- HEPA filtered Shop Vac – This is not your average shop vac that you get from Home Depot. This is a self-contained vacuum system with HEPA filtration, just like our big vacuum. We use this vacuum to clean up any debris that is inside the furnace itself, in the furnace’s blower motor compartment, and around the vents. (And after we get done vacuuming all of this up, these areas get sanitized as well).
The Bad: Truck-Mounted Systems
- Truck-Mounted Vacuum – These systems usually consist of a powerful vacuum system mounted inside of a truck or van that is then powered by the vehicle’s engine or by a secondary motor inside the vehicle. On the surface, these systems sound great because the suction power is good. However, the vehicle is parked outside at the curb or in the driveway and then a long (very long) hose is led into the house and down to the furnace and ductwork in order to perform its job. Unfortunately, much of the suction power of the vacuum is lost when a hose is run that far from the source of the vacuum. Even if the company using one of these systems pairs it with air sweeps, whips, and a sanitation system each job they complete will vary widely in how effective it actually was because that all depends on how far away the truck-mounted vacuum had to be from the home in question.
For my money, I know I’d rather hire a company with a HEPA vacuum that sits right at the furnace with maximum efficiency/suction power and can guarantee a thorough job every time.
- Brushes – Typically, brushes used to clean ductwork are round. But 95% of ductwork is square or rectangular. This means that the round brush is incapable of getting to debris and dirt that has built up in the corners of the ductwork. If a company claims to use a brush like this but isn’t using any additional equipment to knock dirt and dust loose, you should be a bit skeptical.
- Shop Vac – This is your average shop vac that you buy at your local Home Depot or home improvement store. And unfortunately, it’s more common than you may think for low-cost duct cleaning companies to claim they can clean your ductwork thoroughly using nothing but one of these shop vacs. Rest assured, these machines are helpful for many tasks but they just don’t have the suction power to adequately clean ductwork in even the smallest homes or apartments.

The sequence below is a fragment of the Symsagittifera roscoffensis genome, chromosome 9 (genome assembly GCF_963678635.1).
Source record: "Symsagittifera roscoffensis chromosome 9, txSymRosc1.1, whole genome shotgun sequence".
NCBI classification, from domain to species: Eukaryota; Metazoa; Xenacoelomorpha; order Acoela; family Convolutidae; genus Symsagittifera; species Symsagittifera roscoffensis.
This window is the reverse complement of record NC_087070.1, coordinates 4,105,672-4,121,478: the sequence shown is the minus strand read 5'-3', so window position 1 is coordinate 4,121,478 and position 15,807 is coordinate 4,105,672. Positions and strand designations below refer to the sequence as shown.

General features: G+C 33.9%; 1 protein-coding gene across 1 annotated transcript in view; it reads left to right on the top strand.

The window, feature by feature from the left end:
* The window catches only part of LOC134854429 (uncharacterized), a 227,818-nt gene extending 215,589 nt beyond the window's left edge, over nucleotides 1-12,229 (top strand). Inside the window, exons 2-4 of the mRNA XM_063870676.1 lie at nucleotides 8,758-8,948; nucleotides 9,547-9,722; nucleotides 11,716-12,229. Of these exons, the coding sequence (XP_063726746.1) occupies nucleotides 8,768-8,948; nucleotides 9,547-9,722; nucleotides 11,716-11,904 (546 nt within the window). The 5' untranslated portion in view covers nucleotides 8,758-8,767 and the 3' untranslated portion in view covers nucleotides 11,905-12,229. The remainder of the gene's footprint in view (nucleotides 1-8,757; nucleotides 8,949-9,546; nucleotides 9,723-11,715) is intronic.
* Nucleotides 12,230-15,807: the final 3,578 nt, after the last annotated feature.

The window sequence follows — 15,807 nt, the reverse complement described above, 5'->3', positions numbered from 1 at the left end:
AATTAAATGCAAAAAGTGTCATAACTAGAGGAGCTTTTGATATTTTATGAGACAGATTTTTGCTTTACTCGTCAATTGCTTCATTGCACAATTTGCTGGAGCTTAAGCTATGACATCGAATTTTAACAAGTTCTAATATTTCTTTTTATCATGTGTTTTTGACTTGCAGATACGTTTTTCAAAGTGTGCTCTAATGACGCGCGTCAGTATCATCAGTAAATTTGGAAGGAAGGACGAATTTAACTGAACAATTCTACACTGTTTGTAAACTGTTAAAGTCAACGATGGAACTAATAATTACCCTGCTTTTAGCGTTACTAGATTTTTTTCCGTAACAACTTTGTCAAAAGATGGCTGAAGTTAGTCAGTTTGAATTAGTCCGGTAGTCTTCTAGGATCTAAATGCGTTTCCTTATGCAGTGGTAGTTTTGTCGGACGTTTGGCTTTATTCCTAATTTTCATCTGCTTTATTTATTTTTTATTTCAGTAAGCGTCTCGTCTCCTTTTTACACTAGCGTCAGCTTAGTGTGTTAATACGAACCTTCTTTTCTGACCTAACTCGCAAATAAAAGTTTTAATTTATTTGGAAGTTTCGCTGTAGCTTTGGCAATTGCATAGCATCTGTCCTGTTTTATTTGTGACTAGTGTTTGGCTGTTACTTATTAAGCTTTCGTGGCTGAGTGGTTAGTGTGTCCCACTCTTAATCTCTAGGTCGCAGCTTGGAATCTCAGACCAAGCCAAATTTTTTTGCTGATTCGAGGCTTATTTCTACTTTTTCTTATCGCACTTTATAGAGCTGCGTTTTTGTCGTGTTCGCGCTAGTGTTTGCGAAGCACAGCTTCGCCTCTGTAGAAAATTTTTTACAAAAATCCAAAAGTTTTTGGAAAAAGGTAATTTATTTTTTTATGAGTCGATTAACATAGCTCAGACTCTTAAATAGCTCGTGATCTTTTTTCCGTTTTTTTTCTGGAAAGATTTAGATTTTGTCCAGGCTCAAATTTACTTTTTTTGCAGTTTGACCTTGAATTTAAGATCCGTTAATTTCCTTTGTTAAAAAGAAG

THE BOTTOM LINE:
When you call around to price duct cleaning services, be sure to ask the company what kind of equipment they use. This will give you great insight into the quality of their company, their work, and give you peace of mind that you will receive great service!
Hi Tech Duct Cleaning, Inc. uses the HEPA Vacuum + Sweeps + Whips + Sanitation system on all of our duct cleaning jobs so you can be sure that you are always getting the very best of what’s available in the world of duct cleaning. If you are in the Greater Cincinnati, Northern Kentucky, or Southeastern Indiana area, give us a call to schedule your duct cleaning appointment today at (513)737-3200.
If you aren’t in our region, be sure to check NADCA for certified duct cleaning companies in your area and when you give them a call get all the details on how they plan to complete the job before you schedule.
1 thought on “Why equipment matters when it comes to duct cleaning”
Duct cleaning is a process many homeowners forget about, but it’s important to keep in mind. Dust and dirt can build up in your ducts over time, leading to decreased air quality in your home. This is why it’s important to choose the right equipment when you’re looking for a duct cleaning service.
Not all duct cleaning services are created equal. Some use low-quality equipment that can damage your ducts, while others use high-quality equipment to get the job done right. When choosing a duct cleaning service, make sure to ask about the type of equipment they use.
The type of equipment used by a duct cleaning service can make a big difference in the quality of the cleaning they provide.